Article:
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I’ll Cover Your Back!

“I’LL COVER YOUR BACK:” Marilyn Scott of the Rose City Middle School in North Little Rock, Arkansas, shares a great idea that deepens a relationship with a potentially difficult student while it diminishes problem behavior. She calls the intervention, “Trust Me; I’ll Cover Your Back.”

Marilyn initiates this intervention with the whole class, sharing that, if she circles a problem on a student’s paper, it is a guarantee it is CORRECT. (Now, isn’t that exactly the opposite of how it worked when you and I were in school? If a teacher ever circled something on my paper, it generally meant, “You might want to look at that one again.”)

As students are working on an assignment in class, Marilyn moves about the room checking and circling problems on students’ work. If she asks for volunteers to put the problem on the board, students with circled work know they won’t be embarrassed. It builds confidence and it builds trust with the teacher. Confidence and trust can reduce difficult behavior a bunch. Marilyn adds:

I roll my chair up and down the aisles as I check papers. It puts me on the same level with the students, and it helps foster a team atmosphere.

James D. Sutton, EdD, CSP
Consulting Psychologist/Certified Speaking Professional
PO Box 672, Pleasanton, TX 78064
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November 28, 2011 Posted by | Uncategorized | Leave a comment

Thanks FROM a Veteran

It seemed to me that the recognition of and for active duty military and veterans this year was extra strong and extra special. As a vet myself, it was wonderful to experience. In fact, I just got back from Chili’s, where they were feeding lunch to a whole bunch of vets today. Wonderful.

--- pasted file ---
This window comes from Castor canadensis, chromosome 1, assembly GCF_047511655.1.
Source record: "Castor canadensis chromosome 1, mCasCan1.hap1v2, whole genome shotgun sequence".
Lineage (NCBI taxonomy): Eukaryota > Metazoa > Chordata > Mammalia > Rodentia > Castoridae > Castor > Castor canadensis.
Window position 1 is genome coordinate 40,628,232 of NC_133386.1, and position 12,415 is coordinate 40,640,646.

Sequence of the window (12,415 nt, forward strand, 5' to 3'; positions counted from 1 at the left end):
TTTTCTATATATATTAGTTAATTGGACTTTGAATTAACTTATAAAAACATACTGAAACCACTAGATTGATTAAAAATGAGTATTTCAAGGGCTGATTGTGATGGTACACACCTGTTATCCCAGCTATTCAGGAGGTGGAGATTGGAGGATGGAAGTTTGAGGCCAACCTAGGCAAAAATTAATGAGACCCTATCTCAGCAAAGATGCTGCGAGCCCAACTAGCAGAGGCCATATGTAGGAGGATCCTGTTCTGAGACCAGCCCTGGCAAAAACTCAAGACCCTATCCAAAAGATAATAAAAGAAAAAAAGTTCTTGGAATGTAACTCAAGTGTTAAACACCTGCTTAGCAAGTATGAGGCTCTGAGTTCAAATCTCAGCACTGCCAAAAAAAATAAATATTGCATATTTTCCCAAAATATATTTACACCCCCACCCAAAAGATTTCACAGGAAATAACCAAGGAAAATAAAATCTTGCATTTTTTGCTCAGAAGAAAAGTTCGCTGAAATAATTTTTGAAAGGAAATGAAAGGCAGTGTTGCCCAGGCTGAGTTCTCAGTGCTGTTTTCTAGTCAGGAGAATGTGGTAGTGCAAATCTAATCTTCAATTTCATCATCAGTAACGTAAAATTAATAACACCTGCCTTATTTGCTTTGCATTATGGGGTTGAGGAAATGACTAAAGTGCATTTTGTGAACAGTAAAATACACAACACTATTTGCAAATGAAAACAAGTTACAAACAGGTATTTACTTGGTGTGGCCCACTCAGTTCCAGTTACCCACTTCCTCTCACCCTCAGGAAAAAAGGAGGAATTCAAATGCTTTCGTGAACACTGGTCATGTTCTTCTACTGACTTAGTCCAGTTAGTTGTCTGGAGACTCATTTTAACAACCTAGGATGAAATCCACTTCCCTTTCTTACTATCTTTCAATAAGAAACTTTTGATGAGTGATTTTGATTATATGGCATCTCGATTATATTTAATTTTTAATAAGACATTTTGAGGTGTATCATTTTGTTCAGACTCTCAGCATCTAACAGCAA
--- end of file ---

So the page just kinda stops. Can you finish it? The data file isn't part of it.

I’m a Vietnam vet, and it’s becoming increasingly more clear to me that we are the OLD guys (and gals), now that so many of our WWII and Korea vets are no longer with us. When I do training now, and especially when I train school folks, most of the audience wasn’t even born when I was in the service.

When President Johnson stepped up the war in Vietnam in the late 60s, the draft was on, big-time. I joined so as to have at least a little choice, knowing my “number” was coming. I went into the Navy and, on balance, it was four years I think back on with pride. Because I tested out well in boot camp, I was able to get into the Naval Security Group, a branch of the Navy that handled extremely sensitive communication. It’s a very small part of the Navy.

This put me on two separate trips to Vietnam in 1969-70 in support of our marine counterparts With the Third Marine Amphibious Force (Camp Horn), near DaNang. I knew these guys; we had trained together in Pensacola, Florida. Because part of our duty was to call in firepower on the enemy, it was their job to try to knock us out of business. They wanted to kill us, and they certainly tried. I can remember clearly still wondering if the next incoming rocket was going to have my name on it. Fortunately, I made it through alright, with just a few close calls. Since then, I haven’t been able to come even close to the feeling of fellowship I experienced with those marines, and I’ve never felt, before or since, the sensation of absolutely KNOWING that what I was doing was signifcant because it saved many, many American lives.

As some of you might know, Vietnam vets were spat upon and ridiculed when they returned, as if they were somehow involved in the politics of it all. I remember all that. But today, I’m deeply humbled and appreciative.

Thanks again, from a veteran. May God bless you all.

 

Petty Officer 2nd Class James D. Sutton, USN (1966-1970)

November 11, 2011 Posted by | Inspirational, patriotism, Special Occasions | , , , , , , , , , , , , , , , , , | 1 Comment